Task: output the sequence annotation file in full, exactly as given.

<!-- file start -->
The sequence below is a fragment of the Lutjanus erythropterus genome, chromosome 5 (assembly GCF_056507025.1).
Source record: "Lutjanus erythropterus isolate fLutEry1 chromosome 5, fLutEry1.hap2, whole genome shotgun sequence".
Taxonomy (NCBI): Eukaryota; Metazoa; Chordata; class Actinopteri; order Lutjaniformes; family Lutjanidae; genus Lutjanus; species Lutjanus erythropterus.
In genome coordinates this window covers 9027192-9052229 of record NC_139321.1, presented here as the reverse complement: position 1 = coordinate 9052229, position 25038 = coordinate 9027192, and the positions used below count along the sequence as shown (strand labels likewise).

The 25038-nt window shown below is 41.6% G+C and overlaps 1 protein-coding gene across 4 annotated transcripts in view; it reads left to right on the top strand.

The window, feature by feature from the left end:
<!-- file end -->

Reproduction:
The sequence below is a fragment of the Lutjanus erythropterus genome, chromosome 5 (assembly GCF_056507025.1).
Source record: "Lutjanus erythropterus isolate fLutEry1 chromosome 5, fLutEry1.hap2, whole genome shotgun sequence".
Taxonomy (NCBI): Eukaryota; Metazoa; Chordata; class Actinopteri; order Lutjaniformes; family Lutjanidae; genus Lutjanus; species Lutjanus erythropterus.
In genome coordinates this window covers 9027192-9052229 of record NC_139321.1, presented here as the reverse complement: position 1 = coordinate 9052229, position 25038 = coordinate 9027192, and the positions used below count along the sequence as shown (strand labels likewise).

The 25038-nt window shown below is 41.6% G+C and overlaps 1 protein-coding gene across 4 annotated transcripts in view; it reads left to right on the top strand.

The window, feature by feature from the left end: